VoltDB Adds Geospatial Support, Cross-Site Replication
VoltDB, an in-memory database system, is expanding its reach.
The newly-released version 6 of the analytical database comes with geospatial support and a host of other goodies to aid what VoltDB Inc. calls its software’s “fast data” approach. VoltDB combines streaming analytics with transaction processing in a single, horizontal scale-out platform.
The new release adds
- Geospatial query support;
- Improved data ingestion and export connections;
- Cross data center “active/active” replication;
- The VoltDB Management Center, including enhancements to cluster administration, workload balancing and monitoring.
Geospatial support provides “a whole new dimension to the kinds of things you can do. You can personalize experiences” and more, according to VoltDB Chief Marketing Officer Peter Vescuso.
VoltDB v.6 now supports two new datatypes — GEOGRAPHY and GEOGRAPHY_POINT — to represent polygons and points to deal with polygons, a set of latitude/longitude points that define an area such as a shopping mall or sports arena, VoltDB’s John Piekos explained in a blog post.
It also provides the ability to query on the relationships between them, through added geospatial column functions, including CONTAINS, DISTANCE, and AREA among others.
An application, for instance, could direct taxi drivers to the location of events where they’d find large numbers of potential customers. Piekos provides an example of an SQL query that would give a count of attendees within the vicinity of each public venue.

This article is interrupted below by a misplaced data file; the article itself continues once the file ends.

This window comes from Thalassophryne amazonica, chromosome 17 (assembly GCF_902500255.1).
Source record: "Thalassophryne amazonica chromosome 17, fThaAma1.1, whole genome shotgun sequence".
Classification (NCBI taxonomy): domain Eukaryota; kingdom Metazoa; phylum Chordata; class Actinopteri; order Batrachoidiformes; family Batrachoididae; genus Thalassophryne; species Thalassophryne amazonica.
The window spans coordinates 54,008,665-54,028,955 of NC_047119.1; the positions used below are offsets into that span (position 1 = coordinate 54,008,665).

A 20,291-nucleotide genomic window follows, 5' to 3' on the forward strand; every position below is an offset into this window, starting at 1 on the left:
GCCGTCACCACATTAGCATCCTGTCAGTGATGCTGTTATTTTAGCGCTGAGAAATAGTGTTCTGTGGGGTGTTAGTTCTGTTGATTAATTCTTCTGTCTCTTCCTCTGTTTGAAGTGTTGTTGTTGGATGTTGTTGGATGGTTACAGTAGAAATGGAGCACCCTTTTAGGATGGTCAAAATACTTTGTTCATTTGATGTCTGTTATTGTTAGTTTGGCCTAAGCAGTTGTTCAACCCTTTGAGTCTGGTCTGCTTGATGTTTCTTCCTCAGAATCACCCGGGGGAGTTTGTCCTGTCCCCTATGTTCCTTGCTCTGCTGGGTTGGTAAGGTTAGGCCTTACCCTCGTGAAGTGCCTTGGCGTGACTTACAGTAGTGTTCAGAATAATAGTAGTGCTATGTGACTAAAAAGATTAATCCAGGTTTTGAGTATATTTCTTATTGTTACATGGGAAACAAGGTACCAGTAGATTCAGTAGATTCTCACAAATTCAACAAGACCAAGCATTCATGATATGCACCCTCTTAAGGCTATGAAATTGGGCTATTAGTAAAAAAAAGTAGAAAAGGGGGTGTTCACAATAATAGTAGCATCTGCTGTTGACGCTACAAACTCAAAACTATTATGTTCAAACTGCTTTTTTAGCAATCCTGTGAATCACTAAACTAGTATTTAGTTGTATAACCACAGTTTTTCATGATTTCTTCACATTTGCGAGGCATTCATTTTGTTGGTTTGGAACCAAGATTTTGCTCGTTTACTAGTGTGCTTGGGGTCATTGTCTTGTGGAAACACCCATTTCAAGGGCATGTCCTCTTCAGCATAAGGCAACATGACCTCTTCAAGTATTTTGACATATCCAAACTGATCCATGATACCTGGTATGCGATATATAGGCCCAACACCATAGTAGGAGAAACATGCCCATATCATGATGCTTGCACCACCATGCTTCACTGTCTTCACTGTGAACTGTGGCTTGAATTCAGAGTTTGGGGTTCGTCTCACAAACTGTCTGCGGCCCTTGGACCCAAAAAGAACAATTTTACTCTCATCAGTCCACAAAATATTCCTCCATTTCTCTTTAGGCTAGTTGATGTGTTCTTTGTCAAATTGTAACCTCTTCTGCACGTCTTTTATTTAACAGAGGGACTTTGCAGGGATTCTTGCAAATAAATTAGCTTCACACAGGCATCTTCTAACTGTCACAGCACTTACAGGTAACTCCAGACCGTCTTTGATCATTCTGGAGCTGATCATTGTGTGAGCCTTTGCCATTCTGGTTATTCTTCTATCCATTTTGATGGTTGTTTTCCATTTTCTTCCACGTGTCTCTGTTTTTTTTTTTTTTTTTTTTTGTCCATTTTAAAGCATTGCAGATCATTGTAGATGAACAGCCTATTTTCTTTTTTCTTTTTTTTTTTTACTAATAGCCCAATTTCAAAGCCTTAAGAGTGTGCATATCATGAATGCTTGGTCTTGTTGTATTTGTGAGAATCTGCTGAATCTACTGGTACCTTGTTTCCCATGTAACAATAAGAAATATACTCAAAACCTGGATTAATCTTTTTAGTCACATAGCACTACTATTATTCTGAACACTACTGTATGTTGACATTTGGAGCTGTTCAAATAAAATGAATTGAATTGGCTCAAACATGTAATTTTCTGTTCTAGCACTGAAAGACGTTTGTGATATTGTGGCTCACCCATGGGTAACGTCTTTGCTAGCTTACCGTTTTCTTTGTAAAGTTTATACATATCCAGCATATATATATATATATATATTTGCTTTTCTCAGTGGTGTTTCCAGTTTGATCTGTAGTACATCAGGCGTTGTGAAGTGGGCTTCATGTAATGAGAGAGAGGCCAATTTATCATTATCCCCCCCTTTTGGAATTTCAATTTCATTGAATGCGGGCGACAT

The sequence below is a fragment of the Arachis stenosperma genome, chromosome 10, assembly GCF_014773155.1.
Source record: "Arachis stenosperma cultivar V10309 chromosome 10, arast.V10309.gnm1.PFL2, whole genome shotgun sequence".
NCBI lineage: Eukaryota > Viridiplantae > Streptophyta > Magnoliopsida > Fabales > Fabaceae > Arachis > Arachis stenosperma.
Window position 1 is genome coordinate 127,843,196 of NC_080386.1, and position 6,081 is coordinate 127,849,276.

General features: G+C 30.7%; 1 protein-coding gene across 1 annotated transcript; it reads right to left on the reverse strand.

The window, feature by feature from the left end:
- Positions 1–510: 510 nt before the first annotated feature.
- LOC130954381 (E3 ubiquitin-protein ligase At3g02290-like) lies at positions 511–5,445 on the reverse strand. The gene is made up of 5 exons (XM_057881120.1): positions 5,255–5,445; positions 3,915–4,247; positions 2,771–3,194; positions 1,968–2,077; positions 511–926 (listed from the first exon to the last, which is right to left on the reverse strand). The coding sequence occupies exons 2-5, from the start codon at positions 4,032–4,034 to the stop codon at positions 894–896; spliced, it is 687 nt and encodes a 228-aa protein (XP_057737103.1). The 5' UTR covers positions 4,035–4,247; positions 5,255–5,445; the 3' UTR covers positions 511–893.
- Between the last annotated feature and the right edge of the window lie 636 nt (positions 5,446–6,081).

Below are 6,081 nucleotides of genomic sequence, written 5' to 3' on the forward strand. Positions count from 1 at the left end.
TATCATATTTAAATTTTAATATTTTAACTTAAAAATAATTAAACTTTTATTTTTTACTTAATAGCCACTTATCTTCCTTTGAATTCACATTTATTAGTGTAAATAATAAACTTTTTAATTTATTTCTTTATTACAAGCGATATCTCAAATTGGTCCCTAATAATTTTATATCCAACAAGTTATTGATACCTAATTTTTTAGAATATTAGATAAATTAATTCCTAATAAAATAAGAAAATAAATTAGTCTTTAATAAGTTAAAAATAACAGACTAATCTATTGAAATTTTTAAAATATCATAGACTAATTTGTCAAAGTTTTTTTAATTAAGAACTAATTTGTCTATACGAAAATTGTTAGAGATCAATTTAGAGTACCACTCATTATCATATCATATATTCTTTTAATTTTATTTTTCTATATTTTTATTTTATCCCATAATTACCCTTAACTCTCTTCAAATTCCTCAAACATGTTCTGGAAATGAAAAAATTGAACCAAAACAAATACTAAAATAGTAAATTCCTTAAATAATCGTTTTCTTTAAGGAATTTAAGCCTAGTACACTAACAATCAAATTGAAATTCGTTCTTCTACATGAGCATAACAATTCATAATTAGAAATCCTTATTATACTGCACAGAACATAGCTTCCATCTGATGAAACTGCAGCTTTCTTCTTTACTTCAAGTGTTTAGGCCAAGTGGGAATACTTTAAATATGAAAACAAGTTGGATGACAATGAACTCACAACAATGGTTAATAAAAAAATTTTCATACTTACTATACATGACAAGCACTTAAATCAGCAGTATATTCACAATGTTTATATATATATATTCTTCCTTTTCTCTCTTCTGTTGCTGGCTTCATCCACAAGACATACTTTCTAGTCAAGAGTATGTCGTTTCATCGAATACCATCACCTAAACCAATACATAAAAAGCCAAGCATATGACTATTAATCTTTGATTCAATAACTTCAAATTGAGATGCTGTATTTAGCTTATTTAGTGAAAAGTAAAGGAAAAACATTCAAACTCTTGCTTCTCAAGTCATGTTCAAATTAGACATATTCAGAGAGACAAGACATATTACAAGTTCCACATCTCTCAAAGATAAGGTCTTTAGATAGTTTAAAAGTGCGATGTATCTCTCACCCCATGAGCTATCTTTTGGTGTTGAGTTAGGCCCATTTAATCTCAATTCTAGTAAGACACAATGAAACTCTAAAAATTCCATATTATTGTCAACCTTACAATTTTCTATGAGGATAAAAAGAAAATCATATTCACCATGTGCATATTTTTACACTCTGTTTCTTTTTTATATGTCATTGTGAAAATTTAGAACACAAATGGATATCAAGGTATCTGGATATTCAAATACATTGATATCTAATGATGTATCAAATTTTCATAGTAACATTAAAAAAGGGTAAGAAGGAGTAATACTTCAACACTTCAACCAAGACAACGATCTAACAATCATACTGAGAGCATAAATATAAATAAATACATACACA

Customers such as HPE, OpenNet, Nokia, who have some of the most demanding environments in the world, also have a lot of demands around durability, Vescuso said.
“We’ve recently completed a set of features around what we call cross-data-center replication. It means you can have separate instances of the database, you can make local transactions and commitments with a mobile application where it’s based on an East Coast and West Coast operations. Say you’re Verizon and you have an East Coast customer who travels to San Francisco, that customer needs to see really rapid and interactive performance or the customer is going to be unhappy. One way to achieve that is to have different databases distributed so you can provide performance locally,” he said.
“Cross-data-center replication lets you separate the databases, maintain them, keep them in sync and realize the performance benefits and/or you could use that capability for disaster recovery,” Vescuso said.
In explaining “active/active” replication, VoltDB software engineer John Hugg said one of the biggest things VoltDB’s telco customers want is to be able to make writes to a local data center.
“If they have Volt running in a data center close to them and Volt running in a data center close to other customers, we now make it our job to synchronize that data. We do that in concert with the application developer. Moving to an ‘active/active’ world, we need synchronous, not asynchronous replication. There’s the possibility for an application to overwrite the same data in two places. So we give developers tools to try to avoid that and to mitigate that if it happens,” he said.
“There’s a lot of systems out there that try to do this in the NoSQL space. One of the advantages Volt has is it’s fully transactional, fully serializable ACID on an individual data center. We will only replicate committed transactions. So there’s some availability to do some checks and have that business logic in your cross-data-center logic. It will only get replicated if you continue with that business logic. It’s certainly more work to build an active/active application on Volt, but we believe it’s easier than building an active/active application on most other systems.”